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I read Silverlight UI not unsubscribing from PropertyChanged events just now. It was exactly the question I'm having. I tried the experiment proposed by in the answer. And the answer is correct, they are collected upon explicit GC.

However, This result in two more questions:

  1. This seems to be contradicting to these two threads on stackoverflow about Event Handler and GC: 1, 2. Are they wrong?
  2. How is this implemented? I recall there's something called weak reference in Java. Is it something related?

Here is some clarification of the question:

The eligibity to GC only when publisher cease to exist is common sense. But that common sense contradicts with the experiment in the answer of Silverlight UI not unsubscribing from PropertyChanged events, which proves Silverlight UI's subscription to PropertyChanged events cease to exist if and only if garbage collection happens. I believe more in facts than common sense. But how could that fact be explained? weakref?

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closed as not constructive by Mitch Wheat, Michael Petrotta, John Saunders, PaulG, animuson Mar 22 '12 at 23:08

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The accepted answer for (1) has 53 upvotes. How likely is it that it is wrong? (especially given the calibre of the people that frequent this site). –  Mitch Wheat Dec 13 '11 at 3:40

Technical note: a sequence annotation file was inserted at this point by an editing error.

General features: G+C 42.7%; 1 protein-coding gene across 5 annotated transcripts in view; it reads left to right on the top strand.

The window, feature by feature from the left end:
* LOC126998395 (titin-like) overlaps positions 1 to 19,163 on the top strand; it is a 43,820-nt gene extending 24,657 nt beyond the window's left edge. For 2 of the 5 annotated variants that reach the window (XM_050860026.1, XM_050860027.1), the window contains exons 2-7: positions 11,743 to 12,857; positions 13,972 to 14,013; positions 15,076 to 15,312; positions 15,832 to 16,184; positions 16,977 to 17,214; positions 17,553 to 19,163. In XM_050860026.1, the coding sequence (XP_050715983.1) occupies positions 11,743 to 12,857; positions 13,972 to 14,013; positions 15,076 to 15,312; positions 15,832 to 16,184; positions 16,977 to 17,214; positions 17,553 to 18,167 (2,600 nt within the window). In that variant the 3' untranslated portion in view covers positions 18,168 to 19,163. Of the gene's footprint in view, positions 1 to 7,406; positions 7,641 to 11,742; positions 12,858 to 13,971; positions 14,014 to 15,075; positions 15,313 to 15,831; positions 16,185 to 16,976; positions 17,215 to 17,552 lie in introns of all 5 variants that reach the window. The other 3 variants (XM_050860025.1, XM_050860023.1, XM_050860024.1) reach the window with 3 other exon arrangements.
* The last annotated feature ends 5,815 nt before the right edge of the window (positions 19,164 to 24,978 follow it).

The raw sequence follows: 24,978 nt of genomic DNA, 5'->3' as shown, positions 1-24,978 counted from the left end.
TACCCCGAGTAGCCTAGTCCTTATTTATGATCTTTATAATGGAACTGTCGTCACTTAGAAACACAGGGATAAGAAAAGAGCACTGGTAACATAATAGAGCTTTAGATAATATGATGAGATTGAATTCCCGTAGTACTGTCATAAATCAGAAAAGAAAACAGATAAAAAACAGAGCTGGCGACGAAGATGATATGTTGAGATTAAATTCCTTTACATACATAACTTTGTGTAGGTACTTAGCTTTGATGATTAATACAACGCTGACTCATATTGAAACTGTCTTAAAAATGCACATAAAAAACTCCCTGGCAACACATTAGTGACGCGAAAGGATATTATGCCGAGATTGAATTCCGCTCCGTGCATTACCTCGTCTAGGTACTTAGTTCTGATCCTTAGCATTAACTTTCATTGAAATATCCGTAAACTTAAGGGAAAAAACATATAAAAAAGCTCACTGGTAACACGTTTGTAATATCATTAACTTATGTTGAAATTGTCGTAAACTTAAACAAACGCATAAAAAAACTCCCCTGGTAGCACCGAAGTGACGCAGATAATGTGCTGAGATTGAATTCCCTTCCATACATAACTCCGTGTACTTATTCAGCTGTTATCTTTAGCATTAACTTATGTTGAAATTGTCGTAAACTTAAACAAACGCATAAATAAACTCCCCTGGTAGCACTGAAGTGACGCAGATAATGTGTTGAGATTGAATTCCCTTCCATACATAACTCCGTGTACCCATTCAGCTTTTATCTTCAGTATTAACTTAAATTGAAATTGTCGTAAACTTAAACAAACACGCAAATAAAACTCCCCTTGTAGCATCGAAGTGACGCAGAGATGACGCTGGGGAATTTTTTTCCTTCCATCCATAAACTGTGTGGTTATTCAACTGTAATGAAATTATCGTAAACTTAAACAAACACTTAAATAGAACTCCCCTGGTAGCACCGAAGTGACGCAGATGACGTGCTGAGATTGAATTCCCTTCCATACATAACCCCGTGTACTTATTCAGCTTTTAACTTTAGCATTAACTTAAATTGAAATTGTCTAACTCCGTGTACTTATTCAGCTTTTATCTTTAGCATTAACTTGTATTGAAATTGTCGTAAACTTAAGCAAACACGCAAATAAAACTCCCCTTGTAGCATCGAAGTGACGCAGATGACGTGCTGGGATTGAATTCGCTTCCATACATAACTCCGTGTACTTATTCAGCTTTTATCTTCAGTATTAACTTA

@MitchWheat I totally agree with you about the two people answered those question. But how could Silverlight UI's subscription to PropertyChanged events cease to exist if and only if garbage collection happens? –  Haozhun Dec 13 '11 at 4:25
    
To those who are trying to close this question. Read my question before trying to close it! And leave a comment to justify your decision. –  Haozhun Dec 13 '11 at 4:26

1 Answer 1

up vote 1 down vote accepted

The answers to the two linked questions are not in contradiction; because an event subscription is a delegate to an instance method, the event publisher maintains an indirect reference to the subscriber, so the subscriber will not be eligible for collection until the publisher is eligible for collection. The second linked answer simply means that the garbage collector is smart enough to handle circular references (since the GC operates on the idea of reachability from a "GC Root" rather than simple reference counting).

If what you're asking about is how XAML-based environments like Silverlight or WPF can have the UI elements garbage collected while they're still bound to nonvisual elements, the answer lies in how XAML binding works.

At the risk of oversimplifying what is actually a very complex system (the whole of XAML binding), XAML binding does use the WeakReference type on its binding source to allow garbage collection of that object.

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The eligibity to gc only when publisher cease to exist is common sense. But that common sense contradicts with the experiment in the answer of Silverlight UI not unsubscribing from PropertyChanged events, which proves Silverlight UI's subscription to PropertyChanged events cease to exist if and only if garbage collection happens. I believe more in facts than common sense. But how could that fact be explained? weakref? –  Haozhun Dec 13 '11 at 4:31
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@Gene: It isn't just common sense, it's fact. I've added information to my answer that deals with the specifics of Xaml bindings, but none of the answers that you have presented are in contradiction. –  Adam Robinson Dec 13 '11 at 13:23

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